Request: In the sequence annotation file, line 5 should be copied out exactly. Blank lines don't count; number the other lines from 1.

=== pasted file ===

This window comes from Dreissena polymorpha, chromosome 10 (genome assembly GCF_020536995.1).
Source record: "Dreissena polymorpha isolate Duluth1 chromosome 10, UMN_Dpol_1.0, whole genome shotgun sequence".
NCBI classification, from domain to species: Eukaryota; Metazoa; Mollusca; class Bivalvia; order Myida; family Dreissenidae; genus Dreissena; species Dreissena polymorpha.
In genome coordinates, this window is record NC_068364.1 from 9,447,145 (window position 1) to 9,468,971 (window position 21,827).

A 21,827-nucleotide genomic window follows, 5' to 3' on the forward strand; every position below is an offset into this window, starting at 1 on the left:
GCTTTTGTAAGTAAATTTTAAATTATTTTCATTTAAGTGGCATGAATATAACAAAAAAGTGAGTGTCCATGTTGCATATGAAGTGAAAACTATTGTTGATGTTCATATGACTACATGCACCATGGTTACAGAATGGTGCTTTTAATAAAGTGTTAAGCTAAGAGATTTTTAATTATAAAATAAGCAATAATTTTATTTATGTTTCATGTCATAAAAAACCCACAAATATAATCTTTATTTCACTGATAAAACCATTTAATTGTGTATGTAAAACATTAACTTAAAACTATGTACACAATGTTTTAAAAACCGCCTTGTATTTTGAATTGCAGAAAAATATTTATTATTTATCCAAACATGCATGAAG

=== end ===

A 21,827-nucleotide genomic window follows, 5' to 3' on the forward strand; every position below is an offset into this window, starting at 1 on the left: